Investors around the world retain their dour outlook on the European economy, but are adapting to the idea that the region’s weakest economies will be transforming after a long slog. Real estate companies are retooling business plans and looking far and wide—in many cases toward Asia—for potential profits. As a result, a hint of optimism colors the outlook for global real estate in 2013, according to about 900 real estate professionals interviewed across Europe and the Asia Pacific region for the Emerging Trends in Real Estate© reports released by ULI and PwC.
|1. Munich: Residents of Munich and the surrounding region have a purchasing power unrivaled in Germany, and record tourist numbers were expected in 2012. Munich’s retail market is poised to benefit, with the city being the first stop for international retailers expanding in Germany.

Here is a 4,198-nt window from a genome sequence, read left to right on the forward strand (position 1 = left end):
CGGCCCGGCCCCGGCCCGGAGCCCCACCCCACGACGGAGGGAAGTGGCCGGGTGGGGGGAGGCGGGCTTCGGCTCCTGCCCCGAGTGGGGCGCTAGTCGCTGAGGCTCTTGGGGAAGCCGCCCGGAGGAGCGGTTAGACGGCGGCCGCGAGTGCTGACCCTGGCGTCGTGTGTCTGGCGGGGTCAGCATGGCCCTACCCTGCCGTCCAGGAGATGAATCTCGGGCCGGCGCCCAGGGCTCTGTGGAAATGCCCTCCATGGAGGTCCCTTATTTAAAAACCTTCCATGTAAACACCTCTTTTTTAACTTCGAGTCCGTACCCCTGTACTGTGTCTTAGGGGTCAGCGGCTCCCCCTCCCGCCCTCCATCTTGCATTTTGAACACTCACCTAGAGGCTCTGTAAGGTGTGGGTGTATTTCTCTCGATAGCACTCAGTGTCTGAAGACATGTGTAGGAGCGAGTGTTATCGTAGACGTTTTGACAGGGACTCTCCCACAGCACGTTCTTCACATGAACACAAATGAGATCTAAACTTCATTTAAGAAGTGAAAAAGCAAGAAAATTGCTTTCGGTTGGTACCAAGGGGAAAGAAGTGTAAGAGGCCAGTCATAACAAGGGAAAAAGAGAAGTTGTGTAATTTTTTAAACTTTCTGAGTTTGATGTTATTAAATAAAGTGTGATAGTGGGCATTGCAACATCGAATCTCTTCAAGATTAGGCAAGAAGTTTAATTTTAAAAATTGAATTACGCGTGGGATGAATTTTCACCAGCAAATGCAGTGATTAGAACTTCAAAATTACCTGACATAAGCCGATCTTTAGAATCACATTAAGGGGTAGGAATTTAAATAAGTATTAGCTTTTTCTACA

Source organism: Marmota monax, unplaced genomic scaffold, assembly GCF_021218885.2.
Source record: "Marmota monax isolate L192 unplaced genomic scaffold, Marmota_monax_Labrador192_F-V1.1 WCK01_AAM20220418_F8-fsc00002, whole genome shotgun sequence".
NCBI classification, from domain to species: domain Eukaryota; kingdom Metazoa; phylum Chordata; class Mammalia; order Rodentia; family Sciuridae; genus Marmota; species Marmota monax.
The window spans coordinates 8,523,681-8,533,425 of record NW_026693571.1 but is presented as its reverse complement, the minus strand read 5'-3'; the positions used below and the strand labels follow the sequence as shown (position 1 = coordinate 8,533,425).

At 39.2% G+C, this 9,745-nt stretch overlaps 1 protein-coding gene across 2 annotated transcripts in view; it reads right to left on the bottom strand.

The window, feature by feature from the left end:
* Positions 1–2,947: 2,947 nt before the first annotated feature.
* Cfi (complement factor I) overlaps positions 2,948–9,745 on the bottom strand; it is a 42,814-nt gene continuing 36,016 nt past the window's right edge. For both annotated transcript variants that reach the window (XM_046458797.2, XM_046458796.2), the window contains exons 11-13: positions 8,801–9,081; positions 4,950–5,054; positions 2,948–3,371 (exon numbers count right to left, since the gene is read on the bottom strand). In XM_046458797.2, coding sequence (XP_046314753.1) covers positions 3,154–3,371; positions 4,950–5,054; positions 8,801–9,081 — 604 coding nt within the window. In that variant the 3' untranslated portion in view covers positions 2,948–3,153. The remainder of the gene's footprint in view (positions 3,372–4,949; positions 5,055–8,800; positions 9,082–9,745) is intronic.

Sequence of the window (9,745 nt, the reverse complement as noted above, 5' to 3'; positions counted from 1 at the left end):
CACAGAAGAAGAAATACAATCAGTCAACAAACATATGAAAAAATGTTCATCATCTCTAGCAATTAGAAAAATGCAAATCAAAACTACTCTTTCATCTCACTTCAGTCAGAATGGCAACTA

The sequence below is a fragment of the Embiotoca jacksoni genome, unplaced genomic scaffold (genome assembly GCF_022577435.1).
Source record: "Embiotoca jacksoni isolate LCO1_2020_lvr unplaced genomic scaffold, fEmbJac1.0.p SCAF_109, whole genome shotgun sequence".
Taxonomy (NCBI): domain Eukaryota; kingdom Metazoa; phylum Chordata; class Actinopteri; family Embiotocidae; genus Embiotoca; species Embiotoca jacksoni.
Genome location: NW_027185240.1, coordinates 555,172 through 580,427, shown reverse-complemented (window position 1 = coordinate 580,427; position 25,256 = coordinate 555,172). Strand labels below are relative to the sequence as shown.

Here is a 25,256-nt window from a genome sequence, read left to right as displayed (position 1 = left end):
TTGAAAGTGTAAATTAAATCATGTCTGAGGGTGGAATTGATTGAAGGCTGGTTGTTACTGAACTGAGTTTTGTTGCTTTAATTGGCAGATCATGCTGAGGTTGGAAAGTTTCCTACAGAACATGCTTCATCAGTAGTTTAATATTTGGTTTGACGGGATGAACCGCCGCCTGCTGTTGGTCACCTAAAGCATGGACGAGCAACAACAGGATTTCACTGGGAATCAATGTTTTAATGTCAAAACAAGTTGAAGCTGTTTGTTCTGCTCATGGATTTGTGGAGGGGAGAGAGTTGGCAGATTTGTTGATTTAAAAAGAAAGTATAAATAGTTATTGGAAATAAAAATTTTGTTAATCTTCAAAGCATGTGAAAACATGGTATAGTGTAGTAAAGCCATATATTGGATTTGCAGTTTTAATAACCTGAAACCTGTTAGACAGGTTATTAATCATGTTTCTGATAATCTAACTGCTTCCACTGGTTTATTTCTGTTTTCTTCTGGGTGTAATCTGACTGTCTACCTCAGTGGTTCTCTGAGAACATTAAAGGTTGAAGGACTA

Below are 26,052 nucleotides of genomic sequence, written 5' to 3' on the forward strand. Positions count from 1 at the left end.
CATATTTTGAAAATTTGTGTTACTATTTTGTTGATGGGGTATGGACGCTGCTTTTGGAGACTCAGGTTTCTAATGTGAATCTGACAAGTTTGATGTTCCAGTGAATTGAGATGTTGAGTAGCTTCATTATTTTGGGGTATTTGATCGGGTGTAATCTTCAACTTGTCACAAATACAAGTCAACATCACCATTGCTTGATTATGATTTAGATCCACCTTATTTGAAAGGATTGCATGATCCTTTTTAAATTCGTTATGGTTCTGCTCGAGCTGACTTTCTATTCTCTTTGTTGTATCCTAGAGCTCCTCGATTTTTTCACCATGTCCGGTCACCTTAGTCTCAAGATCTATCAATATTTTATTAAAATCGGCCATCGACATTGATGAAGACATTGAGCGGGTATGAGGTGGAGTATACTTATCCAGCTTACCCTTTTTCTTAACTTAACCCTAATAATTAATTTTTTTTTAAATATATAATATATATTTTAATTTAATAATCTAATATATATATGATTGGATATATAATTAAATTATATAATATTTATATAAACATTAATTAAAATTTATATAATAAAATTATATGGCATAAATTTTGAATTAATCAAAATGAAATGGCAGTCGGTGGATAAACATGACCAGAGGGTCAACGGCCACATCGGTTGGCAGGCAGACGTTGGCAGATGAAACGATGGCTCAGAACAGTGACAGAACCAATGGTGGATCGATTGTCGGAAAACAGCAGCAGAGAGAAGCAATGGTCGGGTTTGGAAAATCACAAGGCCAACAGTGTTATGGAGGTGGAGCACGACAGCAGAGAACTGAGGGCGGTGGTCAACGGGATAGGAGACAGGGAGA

2. Berlin: Dubbed “Silicon Allee,” Berlin now hosts 15,000 tech companies generating turnover of E19 billion ($25.4 billion) per year. The clean technologies sector employs more people in Berlin than anywhere else in Germany.
3. London: The widespread search for safety has boosted London’s popularity. In particular, investors are homing in on top neighborhoods such as Mayfair, where capital from Asia, Greece, and Spain seeking a safe haven helps prices soar.
4. Istanbul: Demographic trends are exciting in Istanbul. International luxury brands, global companies such as Nestlé and Microsoft, and banking and insurance companies are establishing bases in the city, drawn by Istanbul’s proximity to cities in Russia and the Middle East. Strong demand for prime retail space keeps the city center thriving.